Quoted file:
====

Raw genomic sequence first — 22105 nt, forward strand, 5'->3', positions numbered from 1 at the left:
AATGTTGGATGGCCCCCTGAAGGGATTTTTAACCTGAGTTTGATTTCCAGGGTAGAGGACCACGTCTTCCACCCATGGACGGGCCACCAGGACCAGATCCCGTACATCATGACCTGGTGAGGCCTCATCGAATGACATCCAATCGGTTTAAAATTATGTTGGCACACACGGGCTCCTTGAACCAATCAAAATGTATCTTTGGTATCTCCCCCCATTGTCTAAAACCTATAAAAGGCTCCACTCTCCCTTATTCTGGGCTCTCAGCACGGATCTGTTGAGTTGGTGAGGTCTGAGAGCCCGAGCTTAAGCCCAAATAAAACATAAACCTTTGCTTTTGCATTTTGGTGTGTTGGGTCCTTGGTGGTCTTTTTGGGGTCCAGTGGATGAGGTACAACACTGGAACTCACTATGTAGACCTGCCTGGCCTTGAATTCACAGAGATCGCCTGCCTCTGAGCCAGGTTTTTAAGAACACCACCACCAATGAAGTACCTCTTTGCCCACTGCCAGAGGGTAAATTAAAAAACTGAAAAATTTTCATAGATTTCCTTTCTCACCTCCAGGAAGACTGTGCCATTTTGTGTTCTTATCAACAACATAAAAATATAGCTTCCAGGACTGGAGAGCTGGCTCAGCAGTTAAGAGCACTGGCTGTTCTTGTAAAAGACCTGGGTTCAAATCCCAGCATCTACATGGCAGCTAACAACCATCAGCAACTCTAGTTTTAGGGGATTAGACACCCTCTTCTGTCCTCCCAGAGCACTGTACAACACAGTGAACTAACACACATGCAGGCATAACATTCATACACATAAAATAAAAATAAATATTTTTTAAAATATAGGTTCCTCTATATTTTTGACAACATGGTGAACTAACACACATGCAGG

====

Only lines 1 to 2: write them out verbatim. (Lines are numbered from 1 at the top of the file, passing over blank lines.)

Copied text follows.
Raw genomic sequence first — 22105 nt, forward strand, 5'->3', positions numbered from 1 at the left:
AATGTTGGATGGCCCCCTGAAGGGATTTTTAACCTGAGTTTGATTTCCAGGGTAGAGGACCACGTCTTCCACCCATGGACGGGCCACCAGGACCAGATCCCGTACATCATGACCTGGTGAGGCCTCATCGAATGACATCCAATCGGTTTAAAATTATGTTGGCACACACGGGCTCCTTGAACCAATCAAAATGTATCTTTGGTATCTCCCCCCATTGTCTAAAACCTATAAAAGGCTCCACTCTCCCTTATTCTGGGCTCTCAGCACGGATCTGTTGAGTTGGTGAGGTCTGAGAGCCCGAGCTTAAGCCCAAATAAAACATAAACCTTTGCTTTTGCATTTTGGTGTGTTGGGTCCTTGGTGGTCTTTTTGGGGTCCAGTGGATGAGGTACAACACTGGAACTCACTATGTAGACCTGCCTGGCCTTGAATTCACAGAGATCGCCTGCCTCTGAGCCAGGTTTTTAAGAACACCACCACCAATGAAGTACCTCTTTGCCCACTGCCAGAGGGTAAATTAAAAAACTGAAAAATTTTCATAGATTTCCTTTCTCACCTCCAGGAAGACTGTGCCATTTTGTGTTCTTATCAACAACATAAAAATATAGCTTCCAGGACTGGAGAGCTGGCTCAGCAGTTAAGAGCACTGGCTGTTCTTGTAAAAGACCTGGGTTCAAATCCCAGCATCTACATGGCAGCTAACAACCATCAGCAACTCTAGTTTTAGGGGATTAGACACCCTCTTCTGTCCTCCCAGAGCACTGTACAACACAGTGAACTAACACACATGCAGGCATAACATTCATACACATAAAATAAAAATAAATATTTTTTAAAATATAGGTTCCTCTATATTTTTGACAACATGGTGAACTAACACACATGCAGG